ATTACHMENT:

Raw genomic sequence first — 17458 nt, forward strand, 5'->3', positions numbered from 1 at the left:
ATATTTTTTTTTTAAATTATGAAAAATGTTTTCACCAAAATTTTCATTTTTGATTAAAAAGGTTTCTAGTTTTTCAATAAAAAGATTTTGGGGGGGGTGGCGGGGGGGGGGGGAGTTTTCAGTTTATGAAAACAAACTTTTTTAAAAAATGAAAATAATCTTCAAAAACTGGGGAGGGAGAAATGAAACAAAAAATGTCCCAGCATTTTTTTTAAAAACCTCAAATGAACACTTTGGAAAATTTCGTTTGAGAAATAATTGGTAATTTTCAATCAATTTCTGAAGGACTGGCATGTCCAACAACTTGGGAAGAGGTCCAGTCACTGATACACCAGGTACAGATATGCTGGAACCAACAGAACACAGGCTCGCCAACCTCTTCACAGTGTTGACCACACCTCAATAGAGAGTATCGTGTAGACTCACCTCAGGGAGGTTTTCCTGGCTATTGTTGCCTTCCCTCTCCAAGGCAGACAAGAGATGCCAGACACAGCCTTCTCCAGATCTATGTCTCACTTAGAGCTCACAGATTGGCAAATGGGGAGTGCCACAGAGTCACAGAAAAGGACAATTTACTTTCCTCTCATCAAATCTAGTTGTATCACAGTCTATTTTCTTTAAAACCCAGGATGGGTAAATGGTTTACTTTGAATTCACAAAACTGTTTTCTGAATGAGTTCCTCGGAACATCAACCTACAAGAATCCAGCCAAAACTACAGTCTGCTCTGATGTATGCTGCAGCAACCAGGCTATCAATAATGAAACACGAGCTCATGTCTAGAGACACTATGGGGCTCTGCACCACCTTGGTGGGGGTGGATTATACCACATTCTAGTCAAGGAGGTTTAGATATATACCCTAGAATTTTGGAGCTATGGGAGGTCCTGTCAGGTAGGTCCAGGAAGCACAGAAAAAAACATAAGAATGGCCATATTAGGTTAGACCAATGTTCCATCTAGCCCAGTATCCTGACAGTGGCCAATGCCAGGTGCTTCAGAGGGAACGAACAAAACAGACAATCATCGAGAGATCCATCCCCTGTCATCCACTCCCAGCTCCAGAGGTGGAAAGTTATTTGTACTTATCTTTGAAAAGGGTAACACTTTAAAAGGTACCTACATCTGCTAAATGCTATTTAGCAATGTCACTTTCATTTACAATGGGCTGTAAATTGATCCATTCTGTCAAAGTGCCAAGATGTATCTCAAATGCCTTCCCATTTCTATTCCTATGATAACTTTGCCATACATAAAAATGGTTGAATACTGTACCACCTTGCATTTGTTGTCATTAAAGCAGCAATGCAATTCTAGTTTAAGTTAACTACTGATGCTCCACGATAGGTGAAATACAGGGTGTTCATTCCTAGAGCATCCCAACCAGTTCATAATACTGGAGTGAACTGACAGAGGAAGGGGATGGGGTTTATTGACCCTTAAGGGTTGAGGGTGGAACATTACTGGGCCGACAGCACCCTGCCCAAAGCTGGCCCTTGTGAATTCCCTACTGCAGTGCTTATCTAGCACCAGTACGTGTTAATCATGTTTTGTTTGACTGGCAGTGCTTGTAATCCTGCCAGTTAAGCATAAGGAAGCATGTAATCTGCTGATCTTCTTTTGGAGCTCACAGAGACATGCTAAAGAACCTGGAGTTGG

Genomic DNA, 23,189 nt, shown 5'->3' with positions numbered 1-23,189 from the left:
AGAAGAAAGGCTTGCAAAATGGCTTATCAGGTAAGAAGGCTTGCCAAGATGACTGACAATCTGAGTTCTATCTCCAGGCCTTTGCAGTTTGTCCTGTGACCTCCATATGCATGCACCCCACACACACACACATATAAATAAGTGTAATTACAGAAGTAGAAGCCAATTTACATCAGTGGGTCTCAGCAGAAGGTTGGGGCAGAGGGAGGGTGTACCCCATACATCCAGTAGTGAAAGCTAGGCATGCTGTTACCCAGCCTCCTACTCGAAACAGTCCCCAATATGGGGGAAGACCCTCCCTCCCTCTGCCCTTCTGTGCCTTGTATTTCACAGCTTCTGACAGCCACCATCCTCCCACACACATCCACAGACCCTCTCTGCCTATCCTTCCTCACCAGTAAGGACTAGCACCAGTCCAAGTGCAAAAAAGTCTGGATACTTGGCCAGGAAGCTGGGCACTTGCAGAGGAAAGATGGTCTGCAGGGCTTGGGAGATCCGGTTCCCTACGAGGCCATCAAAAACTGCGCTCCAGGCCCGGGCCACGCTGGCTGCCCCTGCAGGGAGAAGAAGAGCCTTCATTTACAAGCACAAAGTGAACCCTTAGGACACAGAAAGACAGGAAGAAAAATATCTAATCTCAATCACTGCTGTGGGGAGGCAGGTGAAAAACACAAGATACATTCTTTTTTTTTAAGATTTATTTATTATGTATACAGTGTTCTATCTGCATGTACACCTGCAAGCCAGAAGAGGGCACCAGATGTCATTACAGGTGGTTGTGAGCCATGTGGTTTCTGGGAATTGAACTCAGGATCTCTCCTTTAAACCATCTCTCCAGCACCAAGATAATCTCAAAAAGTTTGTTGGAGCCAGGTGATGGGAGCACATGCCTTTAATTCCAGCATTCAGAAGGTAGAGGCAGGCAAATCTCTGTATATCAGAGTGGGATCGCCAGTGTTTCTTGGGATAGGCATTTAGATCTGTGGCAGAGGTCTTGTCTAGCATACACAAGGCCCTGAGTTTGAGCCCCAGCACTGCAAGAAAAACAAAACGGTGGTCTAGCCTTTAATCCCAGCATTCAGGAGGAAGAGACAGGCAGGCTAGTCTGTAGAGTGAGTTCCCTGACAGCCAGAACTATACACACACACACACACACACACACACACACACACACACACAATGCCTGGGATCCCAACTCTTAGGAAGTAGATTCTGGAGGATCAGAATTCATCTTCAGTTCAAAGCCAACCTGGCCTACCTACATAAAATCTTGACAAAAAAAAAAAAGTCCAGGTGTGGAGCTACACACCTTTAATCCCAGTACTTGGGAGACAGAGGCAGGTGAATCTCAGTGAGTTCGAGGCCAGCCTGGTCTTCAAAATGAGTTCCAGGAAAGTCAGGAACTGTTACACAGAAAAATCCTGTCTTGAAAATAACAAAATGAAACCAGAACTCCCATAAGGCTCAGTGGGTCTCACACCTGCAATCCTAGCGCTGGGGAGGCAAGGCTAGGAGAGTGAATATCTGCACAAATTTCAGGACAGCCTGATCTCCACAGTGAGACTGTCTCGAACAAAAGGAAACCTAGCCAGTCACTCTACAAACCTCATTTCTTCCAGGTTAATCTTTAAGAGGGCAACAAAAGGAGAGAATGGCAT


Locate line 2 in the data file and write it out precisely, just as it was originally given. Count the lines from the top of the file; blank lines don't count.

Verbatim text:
ATATTTTTTTTTTAAATTATGAAAAATGTTTTCACCAAAATTTTCATTTTTGATTAAAAAGGTTTCTAGTTTTTCAATAAAAAGATTTTGGGGGGGGTGGCGGGGGGGGGGGGAGTTTTCAGTTTATGAAAACAAACTTTTTTAAAAAATGAAAATAATCTTCAAAAACTGGGGAGGGAGAAATGAAACAAAAAATGTCCCAGCATTTTTTTTAAAAACCTCAAATGAACACTTTGGAAAATTTCGTTTGAGAAATAATTGGTAATTTTCAATCAATTTCTGAAGGACTGGCATGTCCAACAACTTGGGAAGAGGTCCAGTCACTGATACACCAGGTACAGATATGCTGGAACCAACAGAACACAGGCTCGCCAACCTCTTCACAGTGTTGACCACACCTCAATAGAGAGTATCGTGTAGACTCACCTCAGGGAGGTTTTCCTGGCTATTGTTGCCTTCCCTCTCCAAGGCAGACAAGAGATGCCAGACACAGCCTTCTCCAGATCTATGTCTCACTTAGAGCTCACAGATTGGCAAATGGGGAGTGCCACAGAGTCACAGAAAAGGACAATTTACTTTCCTCTCATCAAATCTAGTTGTATCACAGTCTATTTTCTTTAAAACCCAGGATGGGTAAATGGTTTACTTTGAATTCACAAAACTGTTTTCTGAATGAGTTCCTCGGAACATCAACCTACAAGAATCCAGCCAAAACTACAGTCTGCTCTGATGTATGCTGCAGCAACCAGGCTATCAATAATGAAACACGAGCTCATGTCTAGAGACACTATGGGGCTCTGCACCACCTTGGTGGGGGTGGATTATACCACATTCTAGTCAAGGAGGTTTAGATATATACCCTAGAATTTTGGAGCTATGGGAGGTCCTGTCAGGTAGGTCCAGGAAGCACAGAAAAAAACATAAGAATGGCCATATTAGGTTAGACCAATGTTCCATCTAGCCCAGTATCCTGACAGTGGCCAATGCCAGGTGCTTCAGAGGGAACGAACAAAACAGACAATCATCGAGAGATCCATCCCCTGTCATCCACTCCCAGCTCCAGAGGTGGAAAGTTATTTGTACTTATCTTTGAAAAGGGTAACACTTTAAAAGGTACCTACATCTGCTAAATGCTATTTAGCAATGTCACTTTCATTTACAATGGGCTGTAAATTGATCCATTCTGTCAAAGTGCCAAGATGTATCTCAAATGCCTTCCCATTTCTATTCCTATGATAACTTTGCCATACATAAAAATGGTTGAATACTGTACCACCTTGCATTTGTTGTCATTAAAGCAGCAATGCAATTCTAGTTTAAGTTAACTACTGATGCTCCACGATAGGTGAAATACAGGGTGTTCATTCCTAGAGCATCCCAACCAGTTCATAATACTGGAGTGAACTGACAGAGGAAGGGGATGGGGTTTATTGACCCTTAAGGGTTGAGGGTGGAACATTACTGGGCCGACAGCACCCTGCCCAAAGCTGGCCCTTGTGAATTCCCTACTGCAGTGCTTATCTAGCACCAGTACGTGTTAATCATGTTTTGTTTGACTGGCAGTGCTTGTAATCCTGCCAGTTAAGCATAAGGAAGCATGTAATCTGCTGATCTTCTTTTGGAGCTCACAGAGACATGCTAAAGAACCTGGAGTTGG